Excel Manufacturing, LLC

B-412332.2: Jun 30, 2016

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Excel Manufacturing, LLC (Excel), of El Paso, Texas, protests the Defense Logistics Agency's (DLA) award of a contract under request for proposals (RFP) No. SPEC1C1-15-R-0073 to Carter Industries, Inc. (Carter), of Olive Hill, KY, for supply of three varieties of coveralls. The protester challenges the agency's past performance evaluation.

We deny the protest.

DOCUMENT FOR PUBLIC RELEASE
The decision issued on the date below was subject to a GAO Protective Order. This redacted version has been approved for public release.

Decision

Matter of:  Excel Manufacturing, LLC

File:  B-412332.2

Date:  June 30, 2016

Ruth E. Ganister, Esq., Rosenthal and Ganister, LLC, for the protester.
Allison Colsey Eck, Esq., Defense Logistics Agency, for the agency.
Frank Maguire, Esq., and Jennifer D. Westfall-McGrail, Esq., Office of the General Counsel, GAO, participated in the preparation of the decision.

DIGEST

Protest is denied where the record does not show that the agency’s rating of the protester’s past performance was unreasonable or inconsistent with the solicitation’s evaluation criteria.

DECISION

Excel Manufacturing, LLC (Excel), of El Paso, Texas, protests the Defense Logistics Agency’s (DLA) award of a contract under request for proposals (RFP) No. SPEC1C1-15-R-0073 to Carter Industries, Inc. (Carter), of Olive Hill, KY, for supply of three varieties of coveralls.  The protester challenges the agency’s past performance evaluation.

We deny the protest.

BACKGROUND

The RFP, issued as a small business set-aside, was for award of an indefinite-delivery, indefinite-quantity contract, for a base year and three option years.  RFP at 56-57; Contracting Officer’s (CO) Statement (COS) at 2.  Award was to be made on a best-value basis to the offeror whose proposal conformed to the RFP and was most advantageous to the Government, cost or price, and other evaluation factors considered.  RFP at 56.  Non-price factors, in order of importance, were product demonstration model (PDM)/technical risk and past performance confidence assessment.[1]  The non-price factors, when combined, were significantly less important than price.  Id. at 57.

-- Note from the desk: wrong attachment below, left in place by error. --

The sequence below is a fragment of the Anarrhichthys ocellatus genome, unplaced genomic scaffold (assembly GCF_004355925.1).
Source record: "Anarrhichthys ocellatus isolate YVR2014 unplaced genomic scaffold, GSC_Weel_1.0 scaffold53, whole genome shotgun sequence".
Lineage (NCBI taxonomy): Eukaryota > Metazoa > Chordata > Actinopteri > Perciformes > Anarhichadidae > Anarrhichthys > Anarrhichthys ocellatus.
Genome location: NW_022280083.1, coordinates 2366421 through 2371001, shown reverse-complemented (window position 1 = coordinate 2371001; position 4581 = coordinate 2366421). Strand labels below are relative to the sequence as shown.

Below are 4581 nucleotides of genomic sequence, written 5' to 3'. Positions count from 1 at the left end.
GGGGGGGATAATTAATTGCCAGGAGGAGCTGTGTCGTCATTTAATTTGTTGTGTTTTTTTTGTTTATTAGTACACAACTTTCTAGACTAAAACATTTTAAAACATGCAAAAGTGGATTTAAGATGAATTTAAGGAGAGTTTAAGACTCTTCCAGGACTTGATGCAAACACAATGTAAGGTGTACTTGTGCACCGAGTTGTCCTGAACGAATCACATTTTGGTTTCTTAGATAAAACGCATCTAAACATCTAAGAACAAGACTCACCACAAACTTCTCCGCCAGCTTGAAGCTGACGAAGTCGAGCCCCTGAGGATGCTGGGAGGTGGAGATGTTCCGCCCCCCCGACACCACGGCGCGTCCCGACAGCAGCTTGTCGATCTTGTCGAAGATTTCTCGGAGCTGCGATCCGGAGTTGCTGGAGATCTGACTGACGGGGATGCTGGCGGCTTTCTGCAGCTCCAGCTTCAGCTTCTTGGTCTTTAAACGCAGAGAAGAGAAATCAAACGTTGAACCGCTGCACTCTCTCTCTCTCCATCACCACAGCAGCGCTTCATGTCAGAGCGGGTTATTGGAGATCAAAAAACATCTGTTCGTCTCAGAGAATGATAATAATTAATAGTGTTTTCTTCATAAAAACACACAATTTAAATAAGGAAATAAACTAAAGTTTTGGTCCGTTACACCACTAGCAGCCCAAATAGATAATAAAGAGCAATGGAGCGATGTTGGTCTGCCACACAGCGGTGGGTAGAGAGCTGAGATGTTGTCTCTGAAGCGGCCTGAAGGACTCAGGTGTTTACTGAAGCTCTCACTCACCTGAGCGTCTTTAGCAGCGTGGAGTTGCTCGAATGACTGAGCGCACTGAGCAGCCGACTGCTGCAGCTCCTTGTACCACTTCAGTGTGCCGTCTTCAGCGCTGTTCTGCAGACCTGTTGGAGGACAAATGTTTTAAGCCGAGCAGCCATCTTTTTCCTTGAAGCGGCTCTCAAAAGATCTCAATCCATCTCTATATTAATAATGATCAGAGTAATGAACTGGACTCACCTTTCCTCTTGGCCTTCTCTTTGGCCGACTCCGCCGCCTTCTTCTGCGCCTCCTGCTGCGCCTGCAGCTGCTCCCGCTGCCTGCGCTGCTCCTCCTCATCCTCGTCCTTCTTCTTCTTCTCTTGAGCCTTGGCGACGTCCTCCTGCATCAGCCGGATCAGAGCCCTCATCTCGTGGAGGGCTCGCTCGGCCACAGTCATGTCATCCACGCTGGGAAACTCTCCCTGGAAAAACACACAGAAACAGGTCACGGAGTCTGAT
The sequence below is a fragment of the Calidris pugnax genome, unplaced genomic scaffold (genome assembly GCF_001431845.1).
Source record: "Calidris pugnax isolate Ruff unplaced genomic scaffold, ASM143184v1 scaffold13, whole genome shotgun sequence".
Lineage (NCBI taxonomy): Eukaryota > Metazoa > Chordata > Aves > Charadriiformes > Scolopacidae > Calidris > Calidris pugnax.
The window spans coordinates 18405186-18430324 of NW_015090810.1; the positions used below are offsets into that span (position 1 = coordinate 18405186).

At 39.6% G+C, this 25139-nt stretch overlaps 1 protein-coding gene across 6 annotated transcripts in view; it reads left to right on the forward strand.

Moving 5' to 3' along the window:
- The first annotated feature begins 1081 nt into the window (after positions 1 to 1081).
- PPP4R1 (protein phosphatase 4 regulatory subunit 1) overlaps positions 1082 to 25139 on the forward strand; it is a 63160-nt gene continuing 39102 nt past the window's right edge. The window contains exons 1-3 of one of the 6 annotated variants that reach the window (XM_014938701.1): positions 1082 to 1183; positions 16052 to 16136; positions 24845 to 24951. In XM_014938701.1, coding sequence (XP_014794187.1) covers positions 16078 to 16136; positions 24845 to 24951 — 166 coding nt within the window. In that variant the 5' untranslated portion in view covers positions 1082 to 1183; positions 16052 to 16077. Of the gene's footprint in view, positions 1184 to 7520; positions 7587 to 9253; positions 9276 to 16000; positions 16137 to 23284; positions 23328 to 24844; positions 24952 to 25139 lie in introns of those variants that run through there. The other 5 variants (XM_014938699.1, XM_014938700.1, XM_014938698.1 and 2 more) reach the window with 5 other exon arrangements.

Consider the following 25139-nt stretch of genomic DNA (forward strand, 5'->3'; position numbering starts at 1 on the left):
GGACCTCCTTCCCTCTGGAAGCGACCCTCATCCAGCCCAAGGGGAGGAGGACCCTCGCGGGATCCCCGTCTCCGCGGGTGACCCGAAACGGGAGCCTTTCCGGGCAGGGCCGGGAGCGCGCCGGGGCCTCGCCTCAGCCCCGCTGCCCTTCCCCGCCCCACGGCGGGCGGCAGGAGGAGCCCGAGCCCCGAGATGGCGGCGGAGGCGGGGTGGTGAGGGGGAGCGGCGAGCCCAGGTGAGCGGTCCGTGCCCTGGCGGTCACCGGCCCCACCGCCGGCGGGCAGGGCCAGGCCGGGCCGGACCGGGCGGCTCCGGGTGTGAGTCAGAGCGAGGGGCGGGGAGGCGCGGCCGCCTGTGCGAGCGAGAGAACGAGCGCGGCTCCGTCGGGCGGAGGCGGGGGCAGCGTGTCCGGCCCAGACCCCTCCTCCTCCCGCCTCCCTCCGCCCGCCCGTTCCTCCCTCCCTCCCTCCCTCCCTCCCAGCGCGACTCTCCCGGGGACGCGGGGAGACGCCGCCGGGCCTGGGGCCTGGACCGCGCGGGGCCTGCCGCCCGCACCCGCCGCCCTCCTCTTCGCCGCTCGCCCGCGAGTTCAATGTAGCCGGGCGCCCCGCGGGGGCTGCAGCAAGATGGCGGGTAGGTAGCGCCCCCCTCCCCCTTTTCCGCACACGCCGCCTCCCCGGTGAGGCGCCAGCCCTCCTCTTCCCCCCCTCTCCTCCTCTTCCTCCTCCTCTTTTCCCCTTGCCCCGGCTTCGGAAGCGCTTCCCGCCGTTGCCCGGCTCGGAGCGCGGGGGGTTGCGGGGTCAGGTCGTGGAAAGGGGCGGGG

Offerors were to be assigned a past performance confidence rating on the basis of two equally-weighted subfactors:  relevance of prior contracts and past performance compliance (i.e., how well the contractor performed).  Under the relevance subfactor, prior contracts were to be rated as very relevant, relevant, somewhat relevant, not relevant, or neutral.  RFP at 60.  Under the compliance subfactor, two elements--past quality performance and past delivery performance--were to be rated as outstanding, good, acceptable marginal, unacceptable, or neutral.  RFP at 59.  The possible overall confidence ratings were substantial confidence, satisfactory confidence, limited confidence, no confidence, or unknown confidence (neutral).[2]

The agency received five proposals prior to the June 12, 2015 closing date.  After evaluating the proposals, as relevant to the protest, the agency assigned the following ratings:

 

PDM

Past Performance

OFFEROR

Manufacturing

Visual

Dimensional

Overall

Relevancy

Quality

Delivery

Overall

Total Price

Carter

G/G/G

O/O/O

O/O/O

G

VR

O